b. constructing an intraprocedural representation for each Program Call Graph node, the intraprocedural representation being a flow graph with one or more Intraprocedural Flow Graph nodes, each Intraprocedural Flow Graph node representing a program statement that is able to change an alias solution, each Intraprocedural Flow Graph having one entry node, one exit node, a call site node for each of zero or more call sites in the routine, and a return point associated with each call site;
c. in the flow graph in each Program Call Graph node, initializing an entry node alias value for the entry node and an exit node alias value for the exit node, the entry node alias value and the exit node alias value being interprocedural values that represent an interim fixed point interprocedural alias solution for the routine represented by the Program Call Graph node;
d. for each Program Call Graph node in the Program Call Graph, determining an intraprocedural interim alias solution by means of an alias analysis method, the interim intraprocedural alias solution including a new exit node alias value at the exit node and a new call site alias value at each of the call sites, and substituting the new exit node alias value for the exit node alias value and the new call site alias values for the respective call site alias values;
e. determining a new interim fixed point interprocedural solution for each of the Program Call Graph nodes in topological order in the Program Call Graph by interprocedurally propagating the new exit node alias value from the exit node to the call site return point of each of the calling Program Graph nodes calling the Program Call Graph node and interprocedurally propagating the new call site alias values from the Program Call Graph node call sites to each of the entry nodes of the called Program Call Graph nodes called by the Program Call Graph node; and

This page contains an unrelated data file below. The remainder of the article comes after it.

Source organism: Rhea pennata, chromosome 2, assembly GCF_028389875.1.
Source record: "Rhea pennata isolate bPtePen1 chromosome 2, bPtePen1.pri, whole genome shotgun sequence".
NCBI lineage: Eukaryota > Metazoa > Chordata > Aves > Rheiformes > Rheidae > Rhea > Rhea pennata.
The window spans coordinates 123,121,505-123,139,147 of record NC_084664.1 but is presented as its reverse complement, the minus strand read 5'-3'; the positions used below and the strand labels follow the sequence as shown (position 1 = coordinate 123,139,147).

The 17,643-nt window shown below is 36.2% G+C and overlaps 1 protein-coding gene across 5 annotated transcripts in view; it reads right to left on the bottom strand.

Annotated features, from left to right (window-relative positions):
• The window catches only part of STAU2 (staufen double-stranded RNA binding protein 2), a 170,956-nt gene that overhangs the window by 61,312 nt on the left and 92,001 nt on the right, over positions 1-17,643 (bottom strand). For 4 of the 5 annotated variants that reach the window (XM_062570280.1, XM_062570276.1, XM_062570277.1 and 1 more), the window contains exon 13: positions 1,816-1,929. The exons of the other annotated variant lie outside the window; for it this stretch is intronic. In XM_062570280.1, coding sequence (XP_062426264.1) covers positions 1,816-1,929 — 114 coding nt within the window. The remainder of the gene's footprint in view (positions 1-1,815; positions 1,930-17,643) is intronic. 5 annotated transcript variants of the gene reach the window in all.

f. if any interprocedural values have been modified by the iteration performed by step e, then going to step d; otherwise selecting the current interprocedural values as the Maximum Fixed Point interprocedural solution.
8. A method for determining the Maximum Fixed Point solution of an interprocedural aliasing problem for a computer program as in claim 7 where each entry node alias value of each interim fixed point interprocedural alias solution is identified with an Inducing Program Call Graph node, the Inducing Program Call Graph node having the call site inducing the new entry node alias values, and the interprocedural propagation propagating zero or more of the new exit node alias values only to the respective call site return point or the Inducing Program Call Graph node.
9. A computer system having a platform with random access memory, a central processing unit, an input/output interface and an operating system, also having one or more input/output means, one or more application programs, and a computer processor executing a computer compiler, a computer implemented method for determining the Maximum Fixed Point solution of an interprocedural bidirectional data flow problem for a computer application program by performing the steps of:
a. constructing a Program Call Graph of the computer program application, the Program Call Graph having a plurality of Program Call Graph nodes and edges, each Program Call Graph node representing a routine in the computer program application and each Program Call Graph edge connecting two Program Call Graph nodes, a calling Program Call Graph node and a called Program Call Graph node, the Program Call Graph edge having a direction from the calling Program Call Graph node to the called Program Call Graph node;